How then to prepare? One attendee suggested – in absolute sincerity – that the seven billion inhabitants of Earth be winnowed down by lottery to 85 million souls, who could then live off hydroelectric power and maintain the current European standard of living. Given a one in eighty chance of surviving the lottery, I have no idea whether he planned to let parents pass their places to children, etc. Nor was he clear about who would administer such a lottery and enforce the results. I recommend he read Gore Vidal’s novel, Kalki. Another attendee insisted, repeatedly, that we should have a talk with God, and not in the key of life. He was not received well.

Bates presented the solution of the ecovillage, which was also before us with the example of Four Quarters. Orlov presented resilient communities like the Roma or Amish as opposed to failed utopian societies. While I suppose that one could carve out a very fulfilling and successful life in an ecovillage, Americans have a history of leaving tightly knit villages to go it alone. Responsibility to the group, perhaps even fealty to a leader, would have to replace the modern concept of personal freedom. I also wonder if such places will A: be the first target of local oligarch/warlords, or B: become the operating bases of local oligarch/warlords.

While Orlov was talking my mind drifted to the novel Galapagos, in which Kurt Vonnegut describes an ideal resilient community as nuclear radiation spurs mankind to evolve into peaceful aquatic creatures much like seals or furry dolphins. While Orlov’s subject resilient communities have abided, the groups described have also been persecuted, driven out, and slaughtered throughout history. I haven’t read my copy of Communities That Abide yet but I’ll be looking for some discussion of how an already-persecuted group might survive collapse better than a well-connected group.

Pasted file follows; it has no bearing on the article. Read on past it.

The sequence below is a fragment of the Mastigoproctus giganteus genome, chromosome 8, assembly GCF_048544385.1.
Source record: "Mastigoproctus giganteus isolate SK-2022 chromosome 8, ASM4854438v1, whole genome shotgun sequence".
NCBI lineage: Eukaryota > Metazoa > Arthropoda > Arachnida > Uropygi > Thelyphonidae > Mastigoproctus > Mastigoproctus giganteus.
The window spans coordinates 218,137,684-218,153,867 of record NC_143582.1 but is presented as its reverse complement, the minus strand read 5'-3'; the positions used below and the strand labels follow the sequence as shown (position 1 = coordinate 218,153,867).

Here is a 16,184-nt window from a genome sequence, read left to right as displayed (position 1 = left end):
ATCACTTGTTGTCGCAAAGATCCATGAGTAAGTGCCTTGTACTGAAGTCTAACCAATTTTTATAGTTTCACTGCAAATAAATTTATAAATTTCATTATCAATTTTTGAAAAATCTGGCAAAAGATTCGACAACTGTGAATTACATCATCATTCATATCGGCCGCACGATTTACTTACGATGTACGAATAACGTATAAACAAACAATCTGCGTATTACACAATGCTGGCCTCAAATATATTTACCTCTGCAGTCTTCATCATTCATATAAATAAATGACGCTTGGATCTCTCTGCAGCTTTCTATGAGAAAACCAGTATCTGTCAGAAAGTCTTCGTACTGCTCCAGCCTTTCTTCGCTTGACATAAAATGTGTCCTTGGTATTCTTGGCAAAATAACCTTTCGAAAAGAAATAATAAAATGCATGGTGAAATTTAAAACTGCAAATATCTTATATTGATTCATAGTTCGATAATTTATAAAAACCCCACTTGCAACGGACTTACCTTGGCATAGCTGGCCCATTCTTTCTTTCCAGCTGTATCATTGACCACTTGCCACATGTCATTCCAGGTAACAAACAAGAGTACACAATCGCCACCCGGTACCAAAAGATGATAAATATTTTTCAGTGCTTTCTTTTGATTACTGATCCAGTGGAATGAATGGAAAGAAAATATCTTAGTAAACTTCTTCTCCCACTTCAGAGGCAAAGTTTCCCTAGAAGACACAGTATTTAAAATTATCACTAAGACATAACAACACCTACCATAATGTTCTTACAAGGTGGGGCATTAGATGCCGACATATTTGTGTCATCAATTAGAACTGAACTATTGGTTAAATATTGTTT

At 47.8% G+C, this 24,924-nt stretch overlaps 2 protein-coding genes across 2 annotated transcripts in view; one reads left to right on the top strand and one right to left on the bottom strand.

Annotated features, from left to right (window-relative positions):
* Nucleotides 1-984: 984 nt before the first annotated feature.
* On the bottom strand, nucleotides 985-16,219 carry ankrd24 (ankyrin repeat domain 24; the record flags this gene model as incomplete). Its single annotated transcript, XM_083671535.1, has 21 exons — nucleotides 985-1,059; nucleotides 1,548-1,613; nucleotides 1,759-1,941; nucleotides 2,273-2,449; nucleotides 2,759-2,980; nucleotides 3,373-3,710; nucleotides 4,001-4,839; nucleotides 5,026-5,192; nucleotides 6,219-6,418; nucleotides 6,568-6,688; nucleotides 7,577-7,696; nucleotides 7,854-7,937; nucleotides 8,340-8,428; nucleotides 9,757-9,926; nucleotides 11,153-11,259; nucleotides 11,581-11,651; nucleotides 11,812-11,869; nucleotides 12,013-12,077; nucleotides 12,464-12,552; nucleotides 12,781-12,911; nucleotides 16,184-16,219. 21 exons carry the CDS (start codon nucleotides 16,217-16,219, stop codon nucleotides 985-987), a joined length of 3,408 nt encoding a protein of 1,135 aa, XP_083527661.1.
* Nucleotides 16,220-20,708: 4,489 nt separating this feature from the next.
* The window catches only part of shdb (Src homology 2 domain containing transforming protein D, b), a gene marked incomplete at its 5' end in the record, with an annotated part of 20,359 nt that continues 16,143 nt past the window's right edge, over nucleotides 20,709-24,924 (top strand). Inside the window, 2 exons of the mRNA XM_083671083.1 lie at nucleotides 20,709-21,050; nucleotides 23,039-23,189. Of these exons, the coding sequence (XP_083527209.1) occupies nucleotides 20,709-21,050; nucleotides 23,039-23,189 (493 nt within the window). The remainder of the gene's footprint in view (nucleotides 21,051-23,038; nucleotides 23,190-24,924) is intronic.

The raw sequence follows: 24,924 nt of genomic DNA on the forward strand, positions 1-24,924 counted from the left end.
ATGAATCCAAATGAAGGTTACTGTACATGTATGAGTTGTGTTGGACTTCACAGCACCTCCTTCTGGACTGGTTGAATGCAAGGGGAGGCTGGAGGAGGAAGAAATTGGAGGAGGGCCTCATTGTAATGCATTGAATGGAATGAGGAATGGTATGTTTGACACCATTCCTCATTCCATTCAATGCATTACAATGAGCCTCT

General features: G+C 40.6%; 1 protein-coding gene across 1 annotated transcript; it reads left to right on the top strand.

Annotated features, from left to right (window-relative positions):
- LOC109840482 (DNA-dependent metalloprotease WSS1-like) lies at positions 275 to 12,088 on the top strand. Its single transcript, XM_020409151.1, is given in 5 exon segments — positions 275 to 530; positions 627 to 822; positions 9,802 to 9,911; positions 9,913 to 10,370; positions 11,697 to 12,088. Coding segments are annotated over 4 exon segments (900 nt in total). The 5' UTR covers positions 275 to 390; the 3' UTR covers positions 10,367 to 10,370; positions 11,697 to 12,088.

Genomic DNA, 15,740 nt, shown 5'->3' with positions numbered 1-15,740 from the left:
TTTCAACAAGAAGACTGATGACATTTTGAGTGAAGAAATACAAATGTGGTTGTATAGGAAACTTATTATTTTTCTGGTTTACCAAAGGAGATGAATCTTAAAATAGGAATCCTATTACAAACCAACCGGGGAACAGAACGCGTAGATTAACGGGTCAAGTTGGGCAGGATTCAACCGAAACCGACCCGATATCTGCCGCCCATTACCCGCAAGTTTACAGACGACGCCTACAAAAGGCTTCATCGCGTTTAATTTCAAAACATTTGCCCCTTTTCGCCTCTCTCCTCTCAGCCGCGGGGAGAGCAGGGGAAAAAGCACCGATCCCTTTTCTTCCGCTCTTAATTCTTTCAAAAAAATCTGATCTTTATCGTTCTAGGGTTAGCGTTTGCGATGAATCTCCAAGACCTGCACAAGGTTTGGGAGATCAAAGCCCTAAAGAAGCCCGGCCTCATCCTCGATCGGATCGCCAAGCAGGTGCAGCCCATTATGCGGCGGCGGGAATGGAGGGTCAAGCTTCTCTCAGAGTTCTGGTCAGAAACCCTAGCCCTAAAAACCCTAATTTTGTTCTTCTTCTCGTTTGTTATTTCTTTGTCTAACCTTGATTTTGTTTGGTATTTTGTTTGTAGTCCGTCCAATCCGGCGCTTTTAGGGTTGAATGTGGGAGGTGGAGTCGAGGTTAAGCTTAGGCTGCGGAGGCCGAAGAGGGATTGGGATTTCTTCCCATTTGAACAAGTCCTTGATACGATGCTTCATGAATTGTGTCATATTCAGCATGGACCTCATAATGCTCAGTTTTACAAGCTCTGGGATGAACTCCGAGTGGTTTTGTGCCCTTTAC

More than a few people noticed that while the sort of person attending Age of Limits might do fine in an ecovillage, we did not bear much resemblance to the average Roma or Amish member. Someone challenged the idea of home-schooling, but I think they were really challenging the idea of limited education. A plaintive questioner wondered if there was any place for gay couples in an abiding community that needed a steady birthrate. Orlov (diplomatically, I thought) allowed that there might be, but there is a strong fear – as evidenced by last year’s AoL feminism broughaha – that leaving the industrial model behind also means leaving behind all the social gains made by people that are physically weaker (women, children, the disabled) and very recent gains made by people that are different colors and sexual orientations than the majority. Can we create resilient communities that will still support modern values when the going gets rough, or will we simply have to make choices from what evolves?

I listened to KMO’s podcast while writing this, and I appreciated the commenter who brought up good and bad luck. He predicted that many of us will do the right things, and make the right preparations, but will be swept away by situations and forces beyond our control. That lottery will be administered by nature and by each other.